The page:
IT Operations is ExtraHop’s primary market but with presence in the Internet of Things (IoT) and Healthcare. For example, one healthcare provider is using ExtraHop to analyse HL7 messages (a healthcare specific protocol for the transfer of clinical data between applications and healthcare providers), in order to identify and alert on unusual drug prescription activity in real-time. Competitors in the ITOA wire data market include Riverbed and Netscout, but with real-time stream analytics, ExtraHop believes it has a significant competitive advantage.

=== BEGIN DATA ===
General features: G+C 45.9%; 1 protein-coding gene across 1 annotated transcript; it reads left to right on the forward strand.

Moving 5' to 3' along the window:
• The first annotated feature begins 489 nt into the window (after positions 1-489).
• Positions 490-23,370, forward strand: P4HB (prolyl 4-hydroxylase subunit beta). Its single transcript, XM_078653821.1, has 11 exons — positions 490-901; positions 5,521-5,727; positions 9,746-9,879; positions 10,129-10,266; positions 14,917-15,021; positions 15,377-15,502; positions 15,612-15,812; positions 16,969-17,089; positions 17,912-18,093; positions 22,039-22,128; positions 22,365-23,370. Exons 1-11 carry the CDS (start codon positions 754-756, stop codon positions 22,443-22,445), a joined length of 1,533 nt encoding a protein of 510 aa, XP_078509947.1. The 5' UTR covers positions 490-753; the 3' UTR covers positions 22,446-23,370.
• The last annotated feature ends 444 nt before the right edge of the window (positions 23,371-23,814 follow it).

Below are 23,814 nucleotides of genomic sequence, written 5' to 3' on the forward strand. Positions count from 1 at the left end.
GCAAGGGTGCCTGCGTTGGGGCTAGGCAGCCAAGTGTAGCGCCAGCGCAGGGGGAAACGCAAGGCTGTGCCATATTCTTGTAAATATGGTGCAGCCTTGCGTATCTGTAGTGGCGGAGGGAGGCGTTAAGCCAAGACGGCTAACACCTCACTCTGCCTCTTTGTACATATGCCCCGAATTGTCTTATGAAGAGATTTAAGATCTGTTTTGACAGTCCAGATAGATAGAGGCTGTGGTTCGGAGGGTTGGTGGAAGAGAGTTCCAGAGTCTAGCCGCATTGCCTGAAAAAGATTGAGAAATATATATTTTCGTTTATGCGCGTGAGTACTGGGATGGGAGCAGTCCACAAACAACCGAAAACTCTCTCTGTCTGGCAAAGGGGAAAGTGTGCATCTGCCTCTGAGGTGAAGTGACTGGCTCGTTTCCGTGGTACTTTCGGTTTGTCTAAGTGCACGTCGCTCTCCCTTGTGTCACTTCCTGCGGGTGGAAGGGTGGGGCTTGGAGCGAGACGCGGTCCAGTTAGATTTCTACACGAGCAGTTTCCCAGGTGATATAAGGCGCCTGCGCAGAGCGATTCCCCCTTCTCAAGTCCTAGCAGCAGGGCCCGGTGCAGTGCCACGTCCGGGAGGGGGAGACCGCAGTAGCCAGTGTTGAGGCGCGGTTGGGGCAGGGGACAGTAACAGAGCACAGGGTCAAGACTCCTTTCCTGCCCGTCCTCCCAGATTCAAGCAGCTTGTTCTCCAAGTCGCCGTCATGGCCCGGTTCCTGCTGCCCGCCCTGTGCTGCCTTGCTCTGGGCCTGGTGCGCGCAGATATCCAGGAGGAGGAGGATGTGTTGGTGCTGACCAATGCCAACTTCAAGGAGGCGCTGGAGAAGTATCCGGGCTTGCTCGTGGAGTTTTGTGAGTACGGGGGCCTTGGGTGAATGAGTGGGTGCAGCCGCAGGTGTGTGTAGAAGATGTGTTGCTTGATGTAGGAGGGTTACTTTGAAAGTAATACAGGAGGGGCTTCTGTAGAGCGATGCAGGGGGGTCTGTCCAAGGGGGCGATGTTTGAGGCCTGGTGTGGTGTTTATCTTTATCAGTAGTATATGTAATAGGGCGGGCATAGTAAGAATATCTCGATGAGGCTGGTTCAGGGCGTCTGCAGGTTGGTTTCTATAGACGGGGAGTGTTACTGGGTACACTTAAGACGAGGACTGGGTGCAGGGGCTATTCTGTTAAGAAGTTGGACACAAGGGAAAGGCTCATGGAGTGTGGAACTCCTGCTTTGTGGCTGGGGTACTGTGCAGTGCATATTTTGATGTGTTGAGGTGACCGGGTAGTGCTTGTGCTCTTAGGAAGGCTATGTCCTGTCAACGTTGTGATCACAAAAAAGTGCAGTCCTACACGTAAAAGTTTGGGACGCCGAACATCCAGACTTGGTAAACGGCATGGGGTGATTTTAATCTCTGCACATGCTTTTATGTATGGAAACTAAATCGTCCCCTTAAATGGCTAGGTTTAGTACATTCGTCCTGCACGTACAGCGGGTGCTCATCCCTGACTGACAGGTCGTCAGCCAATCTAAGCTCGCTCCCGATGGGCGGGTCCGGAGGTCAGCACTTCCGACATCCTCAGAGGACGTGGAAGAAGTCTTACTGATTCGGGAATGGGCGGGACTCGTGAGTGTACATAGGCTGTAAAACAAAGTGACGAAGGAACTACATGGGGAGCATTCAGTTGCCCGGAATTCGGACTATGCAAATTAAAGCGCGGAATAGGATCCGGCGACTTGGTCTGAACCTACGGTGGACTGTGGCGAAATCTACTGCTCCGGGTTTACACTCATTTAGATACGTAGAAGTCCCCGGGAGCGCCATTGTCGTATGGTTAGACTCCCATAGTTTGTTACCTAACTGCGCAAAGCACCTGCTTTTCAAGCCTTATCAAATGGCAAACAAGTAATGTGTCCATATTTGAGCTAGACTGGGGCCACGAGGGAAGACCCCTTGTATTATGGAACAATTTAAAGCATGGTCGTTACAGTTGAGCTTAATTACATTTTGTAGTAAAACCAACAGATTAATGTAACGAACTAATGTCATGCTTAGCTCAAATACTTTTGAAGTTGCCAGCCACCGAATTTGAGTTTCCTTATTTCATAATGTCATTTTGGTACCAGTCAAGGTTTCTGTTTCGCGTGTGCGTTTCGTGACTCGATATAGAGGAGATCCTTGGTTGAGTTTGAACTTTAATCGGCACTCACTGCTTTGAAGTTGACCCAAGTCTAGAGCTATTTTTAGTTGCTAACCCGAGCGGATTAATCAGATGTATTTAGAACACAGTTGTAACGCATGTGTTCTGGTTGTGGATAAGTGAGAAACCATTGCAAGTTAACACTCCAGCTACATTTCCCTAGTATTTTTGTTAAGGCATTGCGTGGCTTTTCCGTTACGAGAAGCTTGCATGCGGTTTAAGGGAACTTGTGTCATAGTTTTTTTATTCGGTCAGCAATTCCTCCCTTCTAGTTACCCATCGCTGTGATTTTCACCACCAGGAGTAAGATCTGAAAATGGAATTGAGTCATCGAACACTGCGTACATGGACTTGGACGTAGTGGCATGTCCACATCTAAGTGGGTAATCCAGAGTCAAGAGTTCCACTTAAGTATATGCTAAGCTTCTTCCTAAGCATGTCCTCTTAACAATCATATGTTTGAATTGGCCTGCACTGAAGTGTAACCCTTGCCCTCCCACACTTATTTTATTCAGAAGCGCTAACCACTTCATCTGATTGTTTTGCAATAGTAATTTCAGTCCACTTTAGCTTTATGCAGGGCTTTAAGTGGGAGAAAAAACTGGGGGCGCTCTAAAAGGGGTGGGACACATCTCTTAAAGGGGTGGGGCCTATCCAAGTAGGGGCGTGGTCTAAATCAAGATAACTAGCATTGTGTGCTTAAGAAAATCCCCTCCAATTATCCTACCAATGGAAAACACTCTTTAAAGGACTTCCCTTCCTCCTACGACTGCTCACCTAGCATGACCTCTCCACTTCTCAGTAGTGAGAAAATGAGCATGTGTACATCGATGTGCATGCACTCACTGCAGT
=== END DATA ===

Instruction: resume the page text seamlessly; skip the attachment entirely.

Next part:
ExtraHop is built on data networking and appliance expertise gleaned from the founders’ previous experience at F5 Networks. We believe the core customer base in ITOA will remain buoyant as Extrahop offers a compelling solution on price, scale and usability. The expansion of their market footprint has the capability to be disruptive and will be a development we will follow with interest. First, in the ITOA sector, vendors such as Splunk and AppDynamics may start to feel increasing competitive pressure from ExtraHop. Also, the potential for disruption exists in the wider Internet of Things market for monitoring and operational analytics, where passive monitoring of network traffic eliminates the need for agent instrumentation and complex integration. ExtraHop’s experience in the appliance market – of the remote configuration and management of appliances with data synchronisation – also offers the right experience and technology for success in the IoT market where edge analytics and appliances will soon be the norm.